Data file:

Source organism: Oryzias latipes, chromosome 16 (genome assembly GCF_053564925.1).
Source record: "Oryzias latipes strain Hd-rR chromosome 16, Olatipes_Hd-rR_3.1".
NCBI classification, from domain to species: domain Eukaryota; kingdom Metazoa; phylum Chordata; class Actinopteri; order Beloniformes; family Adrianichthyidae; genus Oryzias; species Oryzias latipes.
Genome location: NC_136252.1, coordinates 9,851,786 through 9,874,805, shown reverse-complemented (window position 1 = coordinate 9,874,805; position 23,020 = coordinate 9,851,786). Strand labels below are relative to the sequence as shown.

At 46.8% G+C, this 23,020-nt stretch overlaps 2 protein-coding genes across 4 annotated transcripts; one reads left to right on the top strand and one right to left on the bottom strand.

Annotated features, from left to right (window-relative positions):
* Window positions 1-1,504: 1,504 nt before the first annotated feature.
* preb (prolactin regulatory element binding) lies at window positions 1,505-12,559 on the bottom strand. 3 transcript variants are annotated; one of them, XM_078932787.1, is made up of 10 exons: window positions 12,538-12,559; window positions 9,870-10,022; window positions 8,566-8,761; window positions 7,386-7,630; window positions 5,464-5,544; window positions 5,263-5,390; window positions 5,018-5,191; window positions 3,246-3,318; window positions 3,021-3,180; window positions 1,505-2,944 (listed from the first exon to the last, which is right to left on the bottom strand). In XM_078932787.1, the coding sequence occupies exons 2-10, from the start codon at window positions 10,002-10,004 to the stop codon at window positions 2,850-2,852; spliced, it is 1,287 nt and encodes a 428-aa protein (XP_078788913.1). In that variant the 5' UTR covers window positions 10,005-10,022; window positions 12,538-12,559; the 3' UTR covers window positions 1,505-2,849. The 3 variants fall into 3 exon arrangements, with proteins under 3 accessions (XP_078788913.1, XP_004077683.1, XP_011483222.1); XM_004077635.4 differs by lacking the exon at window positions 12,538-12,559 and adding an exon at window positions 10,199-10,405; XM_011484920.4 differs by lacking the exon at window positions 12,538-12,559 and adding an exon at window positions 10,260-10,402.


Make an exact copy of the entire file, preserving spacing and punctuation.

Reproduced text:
Source organism: Oryzias latipes, chromosome 16 (genome assembly GCF_053564925.1).
Source record: "Oryzias latipes strain Hd-rR chromosome 16, Olatipes_Hd-rR_3.1".
NCBI classification, from domain to species: domain Eukaryota; kingdom Metazoa; phylum Chordata; class Actinopteri; order Beloniformes; family Adrianichthyidae; genus Oryzias; species Oryzias latipes.
Genome location: NC_136252.1, coordinates 9,851,786 through 9,874,805, shown reverse-complemented (window position 1 = coordinate 9,874,805; position 23,020 = coordinate 9,851,786). Strand labels below are relative to the sequence as shown.

At 46.8% G+C, this 23,020-nt stretch overlaps 2 protein-coding genes across 4 annotated transcripts; one reads left to right on the top strand and one right to left on the bottom strand.

Annotated features, from left to right (window-relative positions):
* Window positions 1-1,504: 1,504 nt before the first annotated feature.
* preb (prolactin regulatory element binding) lies at window positions 1,505-12,559 on the bottom strand. 3 transcript variants are annotated; one of them, XM_078932787.1, is made up of 10 exons: window positions 12,538-12,559; window positions 9,870-10,022; window positions 8,566-8,761; window positions 7,386-7,630; window positions 5,464-5,544; window positions 5,263-5,390; window positions 5,018-5,191; window positions 3,246-3,318; window positions 3,021-3,180; window positions 1,505-2,944 (listed from the first exon to the last, which is right to left on the bottom strand). In XM_078932787.1, the coding sequence occupies exons 2-10, from the start codon at window positions 10,002-10,004 to the stop codon at window positions 2,850-2,852; spliced, it is 1,287 nt and encodes a 428-aa protein (XP_078788913.1). In that variant the 5' UTR covers window positions 10,005-10,022; window positions 12,538-12,559; the 3' UTR covers window positions 1,505-2,849. The 3 variants fall into 3 exon arrangements, with proteins under 3 accessions (XP_078788913.1, XP_004077683.1, XP_011483222.1); XM_004077635.4 differs by lacking the exon at window positions 12,538-12,559 and adding an exon at window positions 10,199-10,405; XM_011484920.4 differs by lacking the exon at window positions 12,538-12,559 and adding an exon at window positions 10,260-10,402.